Why Fashion Companies Are on the Fence About Trump’s Corporate Tax Cuts

Donald Trump
President Donald Trump holding a meeting on Feb. 23.
REX Shutterstock

President Trump today laid out a tax-reform plan that includes sharp cuts in individual and corporate tax rates — including the plan’s headline-making centerpiece: a 15 percent business tax rate, a significant reduction from the current rate of 35 percent.

The proposal also calls for a reduction in the number of individual tax brackets from seven to three: 10 percent, 25 percent and 35 percent.

The plan did not include a controversial border adjustment tax (BAT), which has been widely criticized by many footwear and apparel firms. It did, however, signal support for switching to a territorial tax system that taxes companies’ domestic income but not their foreign income. (Such a system is said to involve incentives for companies to maintain U.S.-based headquarters.)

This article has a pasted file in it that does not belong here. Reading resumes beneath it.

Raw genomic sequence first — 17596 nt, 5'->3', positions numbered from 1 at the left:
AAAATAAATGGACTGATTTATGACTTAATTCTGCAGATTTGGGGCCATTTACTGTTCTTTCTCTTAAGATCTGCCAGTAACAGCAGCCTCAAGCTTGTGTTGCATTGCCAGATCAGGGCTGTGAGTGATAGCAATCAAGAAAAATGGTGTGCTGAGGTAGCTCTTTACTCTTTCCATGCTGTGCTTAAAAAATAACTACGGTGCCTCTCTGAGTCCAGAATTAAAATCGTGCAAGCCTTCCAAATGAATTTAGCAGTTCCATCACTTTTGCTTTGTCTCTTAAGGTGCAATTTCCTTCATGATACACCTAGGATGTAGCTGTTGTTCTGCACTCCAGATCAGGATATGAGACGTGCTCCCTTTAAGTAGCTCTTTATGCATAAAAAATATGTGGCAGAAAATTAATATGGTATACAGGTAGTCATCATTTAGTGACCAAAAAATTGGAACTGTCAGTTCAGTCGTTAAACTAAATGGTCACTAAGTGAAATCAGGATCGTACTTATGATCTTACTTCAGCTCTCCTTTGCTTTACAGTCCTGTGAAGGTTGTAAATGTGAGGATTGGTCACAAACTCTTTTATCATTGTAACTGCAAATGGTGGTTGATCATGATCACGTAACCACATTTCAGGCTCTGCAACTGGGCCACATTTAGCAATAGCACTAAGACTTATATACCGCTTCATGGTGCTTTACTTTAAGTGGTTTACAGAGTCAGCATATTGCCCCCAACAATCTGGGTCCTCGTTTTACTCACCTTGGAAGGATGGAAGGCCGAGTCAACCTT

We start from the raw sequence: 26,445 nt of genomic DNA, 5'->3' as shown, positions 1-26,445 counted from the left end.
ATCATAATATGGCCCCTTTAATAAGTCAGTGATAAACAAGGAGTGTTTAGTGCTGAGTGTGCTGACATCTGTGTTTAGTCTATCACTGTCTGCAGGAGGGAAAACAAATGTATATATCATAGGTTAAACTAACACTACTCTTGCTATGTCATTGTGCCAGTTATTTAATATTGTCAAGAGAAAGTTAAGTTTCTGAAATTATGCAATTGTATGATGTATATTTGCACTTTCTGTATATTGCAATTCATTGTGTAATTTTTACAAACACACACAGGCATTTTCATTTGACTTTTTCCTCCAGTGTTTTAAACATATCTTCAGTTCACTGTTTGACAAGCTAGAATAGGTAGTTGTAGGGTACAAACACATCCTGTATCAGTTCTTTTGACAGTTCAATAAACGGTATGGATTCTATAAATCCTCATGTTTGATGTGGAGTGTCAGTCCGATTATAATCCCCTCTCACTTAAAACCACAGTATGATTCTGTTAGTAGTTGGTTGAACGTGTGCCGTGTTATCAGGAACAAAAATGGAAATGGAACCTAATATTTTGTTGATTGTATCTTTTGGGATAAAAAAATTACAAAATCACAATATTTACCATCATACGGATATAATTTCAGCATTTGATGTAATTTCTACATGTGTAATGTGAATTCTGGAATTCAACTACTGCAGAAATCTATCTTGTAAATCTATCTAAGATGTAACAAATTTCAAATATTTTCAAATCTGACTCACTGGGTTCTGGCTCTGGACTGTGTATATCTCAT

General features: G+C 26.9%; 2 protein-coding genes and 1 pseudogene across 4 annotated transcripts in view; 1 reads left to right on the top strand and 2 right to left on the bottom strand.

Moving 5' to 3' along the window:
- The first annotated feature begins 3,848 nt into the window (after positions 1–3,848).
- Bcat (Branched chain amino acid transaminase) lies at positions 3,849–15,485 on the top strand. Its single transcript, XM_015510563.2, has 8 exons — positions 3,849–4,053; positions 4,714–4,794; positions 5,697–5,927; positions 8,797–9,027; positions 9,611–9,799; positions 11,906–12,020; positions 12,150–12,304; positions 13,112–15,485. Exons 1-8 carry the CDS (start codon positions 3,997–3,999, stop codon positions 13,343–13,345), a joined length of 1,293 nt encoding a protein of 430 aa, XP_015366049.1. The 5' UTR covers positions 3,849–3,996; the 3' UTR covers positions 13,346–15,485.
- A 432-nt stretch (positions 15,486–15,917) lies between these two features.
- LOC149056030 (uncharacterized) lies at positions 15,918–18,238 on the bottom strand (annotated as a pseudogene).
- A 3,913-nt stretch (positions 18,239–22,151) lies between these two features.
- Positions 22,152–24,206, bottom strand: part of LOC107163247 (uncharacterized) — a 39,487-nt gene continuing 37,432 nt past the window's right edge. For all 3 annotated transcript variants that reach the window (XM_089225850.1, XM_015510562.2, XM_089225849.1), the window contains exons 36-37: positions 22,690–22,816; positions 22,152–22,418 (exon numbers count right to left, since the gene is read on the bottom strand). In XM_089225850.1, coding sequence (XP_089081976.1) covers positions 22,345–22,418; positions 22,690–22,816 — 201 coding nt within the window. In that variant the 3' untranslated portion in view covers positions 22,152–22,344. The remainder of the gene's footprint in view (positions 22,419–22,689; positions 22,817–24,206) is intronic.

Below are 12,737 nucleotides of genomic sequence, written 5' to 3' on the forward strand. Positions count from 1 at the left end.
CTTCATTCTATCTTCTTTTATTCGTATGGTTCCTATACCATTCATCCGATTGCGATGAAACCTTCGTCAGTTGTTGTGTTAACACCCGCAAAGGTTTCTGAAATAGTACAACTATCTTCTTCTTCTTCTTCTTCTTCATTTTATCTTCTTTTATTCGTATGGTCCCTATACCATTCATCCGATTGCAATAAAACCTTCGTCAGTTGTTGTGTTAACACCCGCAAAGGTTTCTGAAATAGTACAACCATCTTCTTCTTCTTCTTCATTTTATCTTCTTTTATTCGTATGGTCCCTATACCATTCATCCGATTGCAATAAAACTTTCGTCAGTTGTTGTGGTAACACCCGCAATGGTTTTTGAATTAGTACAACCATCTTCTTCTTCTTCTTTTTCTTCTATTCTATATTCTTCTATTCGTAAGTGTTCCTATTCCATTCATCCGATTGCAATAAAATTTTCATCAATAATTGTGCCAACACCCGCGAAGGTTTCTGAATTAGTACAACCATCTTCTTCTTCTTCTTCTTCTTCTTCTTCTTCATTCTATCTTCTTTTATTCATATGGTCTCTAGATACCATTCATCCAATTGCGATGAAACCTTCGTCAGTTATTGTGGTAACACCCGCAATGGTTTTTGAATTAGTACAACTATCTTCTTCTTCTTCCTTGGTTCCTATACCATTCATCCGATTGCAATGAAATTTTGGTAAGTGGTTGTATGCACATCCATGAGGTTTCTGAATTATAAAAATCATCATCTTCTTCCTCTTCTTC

Where the fashion retail industry is concerned, Matt Priest, president of the Footwear Distributors & Retailers of America, said he believes tax reform is a priority for companies, but earlier suggestions that BAT would be used to fund tax reform is keeping the industry cautious. (BAT is part of a tax-reform plan proposed by House Republicans. It would essentially tax the value of imports but not the value of exports.)

I think [tax reform] is particularly a priority for retail because it’s one of the highest-taxed businesses,” Priest explained. “I think, ultimately, a lot of us have been wanting this tax reform, because it makes the U.S. more competitive and provides a tax holiday, or a reduced tax burden, on foreign funds that are brought back, which this proposal will do.”

However, Priest added, the biggest obstacle preventing fashion industry executives “from being excited about it has been the mention of the border adjusted tax to help pay for it.”

Until the Trump administration can definitively explain how they plan to fund tax reform, Priest said he believes much of the retail industry will remain on the fence.

The biggest question is to figure out how they will pay for this — how does [the administration] find revenue generators to help cover the cost of lost revenue from tax reform?” Priest said.